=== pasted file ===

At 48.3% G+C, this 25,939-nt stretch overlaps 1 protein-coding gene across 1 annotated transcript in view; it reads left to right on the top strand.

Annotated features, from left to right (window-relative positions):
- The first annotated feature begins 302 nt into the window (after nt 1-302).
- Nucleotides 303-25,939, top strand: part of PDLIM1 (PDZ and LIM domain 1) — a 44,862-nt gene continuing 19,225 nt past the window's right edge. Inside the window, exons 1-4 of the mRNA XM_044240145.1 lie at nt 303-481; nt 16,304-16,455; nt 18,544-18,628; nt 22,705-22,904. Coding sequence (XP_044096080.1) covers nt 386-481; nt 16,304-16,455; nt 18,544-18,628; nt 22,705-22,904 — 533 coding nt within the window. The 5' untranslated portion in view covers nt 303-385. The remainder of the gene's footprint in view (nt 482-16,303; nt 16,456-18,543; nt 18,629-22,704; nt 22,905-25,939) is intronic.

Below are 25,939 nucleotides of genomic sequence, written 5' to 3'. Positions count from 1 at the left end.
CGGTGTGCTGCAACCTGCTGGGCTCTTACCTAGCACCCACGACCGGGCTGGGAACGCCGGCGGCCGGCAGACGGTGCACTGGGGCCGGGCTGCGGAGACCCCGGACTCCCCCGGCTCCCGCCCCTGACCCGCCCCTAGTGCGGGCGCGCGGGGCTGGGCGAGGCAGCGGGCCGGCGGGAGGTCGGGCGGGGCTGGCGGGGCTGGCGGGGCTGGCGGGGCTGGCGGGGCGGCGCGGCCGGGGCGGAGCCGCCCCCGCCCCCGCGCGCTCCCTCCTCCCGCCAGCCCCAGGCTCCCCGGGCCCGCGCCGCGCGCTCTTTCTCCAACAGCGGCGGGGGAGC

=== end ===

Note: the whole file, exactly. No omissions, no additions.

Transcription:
At 48.3% G+C, this 25,939-nt stretch overlaps 1 protein-coding gene across 1 annotated transcript in view; it reads left to right on the top strand.

Annotated features, from left to right (window-relative positions):
- The first annotated feature begins 302 nt into the window (after nt 1-302).
- Nucleotides 303-25,939, top strand: part of PDLIM1 (PDZ and LIM domain 1) — a 44,862-nt gene continuing 19,225 nt past the window's right edge. Inside the window, exons 1-4 of the mRNA XM_044240145.1 lie at nt 303-481; nt 16,304-16,455; nt 18,544-18,628; nt 22,705-22,904. Coding sequence (XP_044096080.1) covers nt 386-481; nt 16,304-16,455; nt 18,544-18,628; nt 22,705-22,904 — 533 coding nt within the window. The 5' untranslated portion in view covers nt 303-385. The remainder of the gene's footprint in view (nt 482-16,303; nt 16,456-18,543; nt 18,629-22,704; nt 22,905-25,939) is intronic.

Below are 25,939 nucleotides of genomic sequence, written 5' to 3'. Positions count from 1 at the left end.
CGGTGTGCTGCAACCTGCTGGGCTCTTACCTAGCACCCACGACCGGGCTGGGAACGCCGGCGGCCGGCAGACGGTGCACTGGGGCCGGGCTGCGGAGACCCCGGACTCCCCCGGCTCCCGCCCCTGACCCGCCCCTAGTGCGGGCGCGCGGGGCTGGGCGAGGCAGCGGGCCGGCGGGAGGTCGGGCGGGGCTGGCGGGGCTGGCGGGGCTGGCGGGGCTGGCGGGGCGGCGCGGCCGGGGCGGAGCCGCCCCCGCCCCCGCGCGCTCCCTCCTCCCGCCAGCCCCAGGCTCCCCGGGCCCGCGCCGCGCGCTCTTTCTCCAACAGCGGCGGGGGAGC